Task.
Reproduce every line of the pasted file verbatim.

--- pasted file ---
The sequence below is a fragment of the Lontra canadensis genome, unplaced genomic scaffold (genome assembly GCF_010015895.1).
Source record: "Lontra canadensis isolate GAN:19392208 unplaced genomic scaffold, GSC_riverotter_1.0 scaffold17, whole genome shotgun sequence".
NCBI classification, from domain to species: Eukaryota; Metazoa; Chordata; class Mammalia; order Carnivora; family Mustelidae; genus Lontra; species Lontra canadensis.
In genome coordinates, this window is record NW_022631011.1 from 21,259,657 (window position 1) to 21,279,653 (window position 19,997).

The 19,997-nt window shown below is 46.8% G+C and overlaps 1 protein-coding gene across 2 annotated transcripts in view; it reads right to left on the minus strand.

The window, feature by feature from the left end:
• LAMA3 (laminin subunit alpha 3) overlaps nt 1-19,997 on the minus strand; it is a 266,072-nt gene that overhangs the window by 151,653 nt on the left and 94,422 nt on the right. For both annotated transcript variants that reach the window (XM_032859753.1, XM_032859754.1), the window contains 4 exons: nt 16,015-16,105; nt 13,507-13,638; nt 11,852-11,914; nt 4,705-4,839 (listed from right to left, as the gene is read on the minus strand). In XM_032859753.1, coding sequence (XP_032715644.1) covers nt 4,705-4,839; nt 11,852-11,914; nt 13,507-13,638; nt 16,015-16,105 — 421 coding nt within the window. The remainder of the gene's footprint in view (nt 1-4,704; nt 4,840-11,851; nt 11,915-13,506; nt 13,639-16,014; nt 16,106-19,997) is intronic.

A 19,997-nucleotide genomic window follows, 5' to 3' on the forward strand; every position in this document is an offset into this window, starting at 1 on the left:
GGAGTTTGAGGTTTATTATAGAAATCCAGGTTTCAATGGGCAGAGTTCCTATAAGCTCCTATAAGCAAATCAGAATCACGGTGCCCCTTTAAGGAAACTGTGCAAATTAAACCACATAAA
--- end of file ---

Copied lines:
The sequence below is a fragment of the Lontra canadensis genome, unplaced genomic scaffold (genome assembly GCF_010015895.1).
Source record: "Lontra canadensis isolate GAN:19392208 unplaced genomic scaffold, GSC_riverotter_1.0 scaffold17, whole genome shotgun sequence".
NCBI classification, from domain to species: Eukaryota; Metazoa; Chordata; class Mammalia; order Carnivora; family Mustelidae; genus Lontra; species Lontra canadensis.
In genome coordinates, this window is record NW_022631011.1 from 21,259,657 (window position 1) to 21,279,653 (window position 19,997).

The 19,997-nt window shown below is 46.8% G+C and overlaps 1 protein-coding gene across 2 annotated transcripts in view; it reads right to left on the minus strand.

The window, feature by feature from the left end:
• LAMA3 (laminin subunit alpha 3) overlaps nt 1-19,997 on the minus strand; it is a 266,072-nt gene that overhangs the window by 151,653 nt on the left and 94,422 nt on the right. For both annotated transcript variants that reach the window (XM_032859753.1, XM_032859754.1), the window contains 4 exons: nt 16,015-16,105; nt 13,507-13,638; nt 11,852-11,914; nt 4,705-4,839 (listed from right to left, as the gene is read on the minus strand). In XM_032859753.1, coding sequence (XP_032715644.1) covers nt 4,705-4,839; nt 11,852-11,914; nt 13,507-13,638; nt 16,015-16,105 — 421 coding nt within the window. The remainder of the gene's footprint in view (nt 1-4,704; nt 4,840-11,851; nt 11,915-13,506; nt 13,639-16,014; nt 16,106-19,997) is intronic.

A 19,997-nucleotide genomic window follows, 5' to 3' on the forward strand; every position in this document is an offset into this window, starting at 1 on the left:
GGAGTTTGAGGTTTATTATAGAAATCCAGGTTTCAATGGGCAGAGTTCCTATAAGCTCCTATAAGCAAATCAGAATCACGGTGCCCCTTTAAGGAAACTGTGCAAATTAAACCACATAAA